My present thoughts on tenders are:
- tough enough to be beached on oyster shells (this would exclude skin-on-frame)
- light weight (this limits size, although a larger two-piece boat would solve that problem)
- row, tow, and sail well
- able to carry two people plus some cargo in safety.
- and most important, should be good looking!
My favorite build method is still 'stitch-and-glue'.
In the endless search for the 'perfect' dinghy, I'm now looking at two-part 'nesting' designs. This would provide for a larger boat with a smaller deck footprint, and the ability to be lifted onboard in two pieces ... ie. half the weight of a full dinghy.
When I did a Google search for "nesting dinghy" I was surprised at how many different ones came up. Some I found interesting are listed below:
Here's a nice fiberglass model, the NestingLite NN10.
and a pram type: by BATEAU.
The Spindrift is a nice "pointy ended" model.
and a building log of same:
Another nice pram by Offshore Designs Ltd. , CHAMELEON.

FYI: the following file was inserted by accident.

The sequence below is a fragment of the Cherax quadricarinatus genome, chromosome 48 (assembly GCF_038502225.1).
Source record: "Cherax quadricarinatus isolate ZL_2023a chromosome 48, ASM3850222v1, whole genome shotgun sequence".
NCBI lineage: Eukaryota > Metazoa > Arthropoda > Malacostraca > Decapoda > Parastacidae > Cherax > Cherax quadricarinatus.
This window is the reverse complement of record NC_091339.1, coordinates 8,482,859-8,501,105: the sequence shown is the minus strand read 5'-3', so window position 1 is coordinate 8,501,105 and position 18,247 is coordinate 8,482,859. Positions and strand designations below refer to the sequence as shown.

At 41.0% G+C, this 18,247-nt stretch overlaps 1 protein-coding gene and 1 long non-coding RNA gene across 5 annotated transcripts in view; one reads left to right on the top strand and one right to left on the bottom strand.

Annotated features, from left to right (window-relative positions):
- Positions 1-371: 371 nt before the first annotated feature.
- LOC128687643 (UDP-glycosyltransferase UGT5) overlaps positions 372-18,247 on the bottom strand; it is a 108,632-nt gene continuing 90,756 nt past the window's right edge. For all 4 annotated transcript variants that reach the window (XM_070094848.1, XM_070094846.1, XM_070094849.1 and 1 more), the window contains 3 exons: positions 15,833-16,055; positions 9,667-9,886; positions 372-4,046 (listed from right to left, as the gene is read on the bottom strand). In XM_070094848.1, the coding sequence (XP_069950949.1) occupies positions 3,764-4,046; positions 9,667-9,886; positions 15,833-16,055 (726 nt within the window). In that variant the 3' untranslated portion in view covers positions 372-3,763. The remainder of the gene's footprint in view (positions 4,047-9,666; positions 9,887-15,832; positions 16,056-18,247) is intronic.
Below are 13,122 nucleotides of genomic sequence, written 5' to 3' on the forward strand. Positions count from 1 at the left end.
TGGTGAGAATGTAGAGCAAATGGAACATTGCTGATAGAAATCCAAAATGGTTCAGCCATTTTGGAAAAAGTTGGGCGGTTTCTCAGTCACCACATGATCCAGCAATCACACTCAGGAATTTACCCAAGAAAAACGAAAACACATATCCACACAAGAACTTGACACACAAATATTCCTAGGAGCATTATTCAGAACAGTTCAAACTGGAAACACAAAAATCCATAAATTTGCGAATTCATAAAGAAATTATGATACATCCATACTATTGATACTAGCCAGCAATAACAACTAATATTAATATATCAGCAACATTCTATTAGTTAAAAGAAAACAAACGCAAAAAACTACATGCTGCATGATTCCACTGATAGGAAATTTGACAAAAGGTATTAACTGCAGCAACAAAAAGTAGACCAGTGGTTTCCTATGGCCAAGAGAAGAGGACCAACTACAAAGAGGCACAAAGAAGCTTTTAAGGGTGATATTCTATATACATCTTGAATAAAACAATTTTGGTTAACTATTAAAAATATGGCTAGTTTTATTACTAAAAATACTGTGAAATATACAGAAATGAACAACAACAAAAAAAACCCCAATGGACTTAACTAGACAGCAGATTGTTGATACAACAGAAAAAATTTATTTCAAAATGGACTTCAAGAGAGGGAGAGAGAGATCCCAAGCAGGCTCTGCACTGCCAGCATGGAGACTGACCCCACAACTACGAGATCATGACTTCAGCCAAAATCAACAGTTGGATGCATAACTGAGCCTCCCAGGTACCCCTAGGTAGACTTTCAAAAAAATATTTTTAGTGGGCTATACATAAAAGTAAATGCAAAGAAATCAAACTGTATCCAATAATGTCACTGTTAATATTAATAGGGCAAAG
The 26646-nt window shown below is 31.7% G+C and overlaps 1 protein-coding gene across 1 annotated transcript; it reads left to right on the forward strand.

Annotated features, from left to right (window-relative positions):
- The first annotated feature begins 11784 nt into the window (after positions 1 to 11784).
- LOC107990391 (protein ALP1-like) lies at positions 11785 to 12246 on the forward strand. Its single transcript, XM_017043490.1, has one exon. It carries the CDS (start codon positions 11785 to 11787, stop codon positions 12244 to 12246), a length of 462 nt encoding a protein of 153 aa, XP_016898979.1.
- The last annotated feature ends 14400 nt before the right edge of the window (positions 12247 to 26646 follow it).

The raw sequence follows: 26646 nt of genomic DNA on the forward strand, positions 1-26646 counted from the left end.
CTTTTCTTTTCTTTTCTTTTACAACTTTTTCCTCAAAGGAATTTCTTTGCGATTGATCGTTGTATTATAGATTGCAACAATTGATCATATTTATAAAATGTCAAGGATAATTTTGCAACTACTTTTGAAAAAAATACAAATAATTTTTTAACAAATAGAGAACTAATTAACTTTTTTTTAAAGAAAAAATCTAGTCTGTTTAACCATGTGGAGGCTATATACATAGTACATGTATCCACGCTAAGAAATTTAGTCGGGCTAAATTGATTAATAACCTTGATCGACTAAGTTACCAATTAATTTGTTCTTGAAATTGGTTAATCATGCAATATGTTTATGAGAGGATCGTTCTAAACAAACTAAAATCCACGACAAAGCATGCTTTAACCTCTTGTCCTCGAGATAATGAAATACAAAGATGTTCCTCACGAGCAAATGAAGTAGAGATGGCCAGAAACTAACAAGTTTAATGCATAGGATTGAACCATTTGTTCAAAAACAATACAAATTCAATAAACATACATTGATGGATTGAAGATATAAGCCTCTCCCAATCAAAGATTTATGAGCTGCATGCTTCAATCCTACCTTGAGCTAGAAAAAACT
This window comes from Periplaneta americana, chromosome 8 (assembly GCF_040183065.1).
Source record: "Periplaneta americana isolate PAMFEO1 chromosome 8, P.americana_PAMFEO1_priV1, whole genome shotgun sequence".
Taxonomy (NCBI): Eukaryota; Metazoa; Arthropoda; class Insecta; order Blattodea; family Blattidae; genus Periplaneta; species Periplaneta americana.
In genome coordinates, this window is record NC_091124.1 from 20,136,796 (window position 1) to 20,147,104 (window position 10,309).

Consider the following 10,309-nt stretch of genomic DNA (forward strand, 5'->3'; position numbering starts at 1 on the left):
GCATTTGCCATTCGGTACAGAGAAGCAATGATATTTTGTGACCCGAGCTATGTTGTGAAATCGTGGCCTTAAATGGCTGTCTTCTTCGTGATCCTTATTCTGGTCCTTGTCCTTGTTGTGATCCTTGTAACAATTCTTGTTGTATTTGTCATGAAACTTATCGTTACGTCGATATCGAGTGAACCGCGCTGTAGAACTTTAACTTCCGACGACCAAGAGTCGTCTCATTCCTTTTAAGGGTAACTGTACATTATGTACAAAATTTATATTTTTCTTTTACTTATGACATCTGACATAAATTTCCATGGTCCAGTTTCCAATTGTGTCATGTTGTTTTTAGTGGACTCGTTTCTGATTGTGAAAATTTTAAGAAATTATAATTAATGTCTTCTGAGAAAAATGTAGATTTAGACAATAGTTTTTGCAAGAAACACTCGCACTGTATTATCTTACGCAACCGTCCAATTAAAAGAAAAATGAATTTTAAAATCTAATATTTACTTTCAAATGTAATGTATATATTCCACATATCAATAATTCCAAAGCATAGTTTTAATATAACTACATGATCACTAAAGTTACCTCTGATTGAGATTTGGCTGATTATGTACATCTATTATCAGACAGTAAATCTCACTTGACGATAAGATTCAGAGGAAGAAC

The PASSAGEMAKER, by CLC is the same as my Eastport Pram, but a bigger boat. CLC's plans are very well engineered and easy to build. Of my 3 dinghies, my CLC Eastport Pram is my favorite one ... so far!
Another beautiful "pointy ender".
Here is a very basic pram, the Cats Paw, that comes in different sizes.
NESTAWAY, makes several nice fiberglass models.
Here's a skin-on-frame nesting dinghy called STASHA, and although not as pretty as some, I like the concept. Imagine how light each half would be!
and a STASHA build log.
As usual, more research is needed. But I have all summer to ponder the subject, before buying a set of plans and laying in a pile of materials for a winter build. One thing about dinghies: they don't need much storage space!